You can’t pick up a rock these days without encountering a misinformed mob of RWNJs repeating Fox News anger points about the Affordable Care Act. The main themes lately are cancelled junk plans and bad information about prices.
First, we go to the right-wing media frenzy around the “cancelled insurance plan” story arc. What Republicans are hoping that nobody tells you is this. Before the reforms were passed, insurance companies had been turning away about 20% of people who wanted to be insured. These were people who had pre-existing conditions, people who were considered good customers until they got sick and the bills came in, or people that the insurance companies thought would be likely to have higher cost health care needs.
So when you read in the NY Times that hundreds of thousands of people in the individual market are receiving cancellation notices– from insurance companies who had been selling plans that actually provide very little coverage mind you–remember this. The individual market is made up of 19 million people. So if hundreds of thousands lose a junk plan now, that’s about 5% of the market – not 20% who were refused, kicked, off, or denied before. Besides, new consumer protections mean that losing a bad plan no longer can means you can’t get health care. Insurers can no longer refuse to cover 20% of Americans. They can no longer refuse people who hadn’t had insurance in a while, and they can no longer kick you out if you get sick.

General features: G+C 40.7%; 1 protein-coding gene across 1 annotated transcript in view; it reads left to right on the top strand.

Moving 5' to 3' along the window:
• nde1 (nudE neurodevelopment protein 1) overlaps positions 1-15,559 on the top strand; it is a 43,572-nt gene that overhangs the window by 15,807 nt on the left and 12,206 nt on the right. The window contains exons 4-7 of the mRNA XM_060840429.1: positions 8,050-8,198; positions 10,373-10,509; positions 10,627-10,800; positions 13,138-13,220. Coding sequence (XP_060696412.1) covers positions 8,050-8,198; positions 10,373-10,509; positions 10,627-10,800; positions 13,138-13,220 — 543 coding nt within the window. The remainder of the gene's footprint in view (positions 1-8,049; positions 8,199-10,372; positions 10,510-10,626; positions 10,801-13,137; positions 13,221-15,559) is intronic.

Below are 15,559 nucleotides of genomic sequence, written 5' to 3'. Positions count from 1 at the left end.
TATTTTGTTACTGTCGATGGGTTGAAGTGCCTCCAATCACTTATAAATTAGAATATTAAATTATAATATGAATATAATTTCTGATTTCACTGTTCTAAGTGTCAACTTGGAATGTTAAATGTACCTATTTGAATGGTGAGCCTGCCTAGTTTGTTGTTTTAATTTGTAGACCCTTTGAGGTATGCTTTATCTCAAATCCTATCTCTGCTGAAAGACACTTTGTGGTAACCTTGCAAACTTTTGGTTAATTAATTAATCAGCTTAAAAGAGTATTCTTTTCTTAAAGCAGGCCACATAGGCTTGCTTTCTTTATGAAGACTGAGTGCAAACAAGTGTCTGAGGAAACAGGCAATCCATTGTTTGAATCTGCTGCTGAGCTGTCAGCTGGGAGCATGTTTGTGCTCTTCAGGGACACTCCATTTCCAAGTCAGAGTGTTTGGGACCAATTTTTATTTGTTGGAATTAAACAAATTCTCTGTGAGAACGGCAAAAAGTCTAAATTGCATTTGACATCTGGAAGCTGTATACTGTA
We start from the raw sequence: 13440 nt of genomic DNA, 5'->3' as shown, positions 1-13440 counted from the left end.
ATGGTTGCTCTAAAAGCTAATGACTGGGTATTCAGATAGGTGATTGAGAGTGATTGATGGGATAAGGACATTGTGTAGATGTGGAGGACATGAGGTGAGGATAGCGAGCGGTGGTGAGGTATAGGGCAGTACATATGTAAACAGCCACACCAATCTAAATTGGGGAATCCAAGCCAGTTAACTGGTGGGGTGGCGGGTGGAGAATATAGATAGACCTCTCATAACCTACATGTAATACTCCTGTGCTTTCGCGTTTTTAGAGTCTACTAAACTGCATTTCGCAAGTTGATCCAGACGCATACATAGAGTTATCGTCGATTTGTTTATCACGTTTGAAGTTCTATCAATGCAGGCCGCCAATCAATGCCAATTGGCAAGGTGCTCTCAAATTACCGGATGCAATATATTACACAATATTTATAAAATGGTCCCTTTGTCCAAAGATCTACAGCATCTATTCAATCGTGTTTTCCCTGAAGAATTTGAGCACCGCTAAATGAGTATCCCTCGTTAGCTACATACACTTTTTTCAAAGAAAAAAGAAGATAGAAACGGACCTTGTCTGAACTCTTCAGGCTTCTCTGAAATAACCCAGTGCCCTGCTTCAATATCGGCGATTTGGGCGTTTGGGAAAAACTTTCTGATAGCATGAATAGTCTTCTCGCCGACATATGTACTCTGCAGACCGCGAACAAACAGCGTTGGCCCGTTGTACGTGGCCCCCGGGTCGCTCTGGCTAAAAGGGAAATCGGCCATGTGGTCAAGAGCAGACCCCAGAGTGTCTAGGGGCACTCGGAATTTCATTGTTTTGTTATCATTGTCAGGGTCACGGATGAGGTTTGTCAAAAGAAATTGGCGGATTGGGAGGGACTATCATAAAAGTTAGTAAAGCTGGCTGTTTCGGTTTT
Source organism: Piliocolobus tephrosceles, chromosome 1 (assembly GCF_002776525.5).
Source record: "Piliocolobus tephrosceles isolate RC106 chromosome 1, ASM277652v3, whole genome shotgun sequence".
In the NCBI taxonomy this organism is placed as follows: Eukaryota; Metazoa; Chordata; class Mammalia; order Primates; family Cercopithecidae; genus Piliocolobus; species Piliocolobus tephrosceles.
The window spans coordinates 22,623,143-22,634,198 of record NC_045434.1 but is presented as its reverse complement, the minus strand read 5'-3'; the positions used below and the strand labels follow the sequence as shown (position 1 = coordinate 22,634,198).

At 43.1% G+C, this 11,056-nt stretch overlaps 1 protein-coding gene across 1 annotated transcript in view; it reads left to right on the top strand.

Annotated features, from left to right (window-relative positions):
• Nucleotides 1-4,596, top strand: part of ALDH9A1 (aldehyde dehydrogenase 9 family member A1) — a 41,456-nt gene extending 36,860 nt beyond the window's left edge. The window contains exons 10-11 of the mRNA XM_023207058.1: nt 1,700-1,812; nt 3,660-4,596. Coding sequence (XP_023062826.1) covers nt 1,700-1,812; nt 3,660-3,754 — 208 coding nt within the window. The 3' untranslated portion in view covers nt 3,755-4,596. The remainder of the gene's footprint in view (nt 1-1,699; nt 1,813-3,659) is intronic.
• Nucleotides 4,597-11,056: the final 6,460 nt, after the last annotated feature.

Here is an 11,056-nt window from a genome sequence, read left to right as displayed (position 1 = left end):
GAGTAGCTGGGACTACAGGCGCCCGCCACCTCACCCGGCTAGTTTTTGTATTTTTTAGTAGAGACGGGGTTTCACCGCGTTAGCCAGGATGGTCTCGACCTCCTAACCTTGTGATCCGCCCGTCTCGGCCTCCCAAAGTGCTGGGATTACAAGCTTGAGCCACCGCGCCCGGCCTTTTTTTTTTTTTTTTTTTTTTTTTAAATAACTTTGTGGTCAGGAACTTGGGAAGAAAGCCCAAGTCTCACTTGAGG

Then there’s the specter of the crazy astronomical rate increases, or “rate shock.” The facts don’t support this one either. You see, here in Montana, we got better rates. Prices are lower now than they were before the new health care law.
For the first time, we’re getting some competition in the market. Before the ACA, one insurance company controlled most of the market share: Blue Cross Blue Shield. Now, there are three companies, and this exchange “marketplace” competition has resulted in competitive prices. There are a couple of reasons for this. First, because companies can no longer turn people away to increase profits, they’re competing over price instead instead of what they call “risk selection”–cherry-picking the people a company bets are least likely to get sick.
Besides, in most states in the U.S. the past, there were false price standards due to the practice of male vs. female quoting, discriminatory prices based on whether you were a woman or a man, which is now illegal. Many states allowed companies to change lower prices for some (men) and increase them for others (women) so people had a false sense of what insurance actually cost.
Of course, we all know that the reason some of these myths are so pervasive is that the president has basically sat back and let the opposition frame the entire discussion about the Affordable Care Act. Doing so was a grave mistake. In politics, it doesn’t work to play “correct the record” after the fact by digging into the minutia of a complicated policy to “educate” people over to your point of view – and Obama isn’t even doing that much.
The myths won’t go away until the President stops letting everyone else define the debate. The truth won’t start to spread until people start telling their friends about the $25/month health plans they got–and of course, until the website starts working more consistently.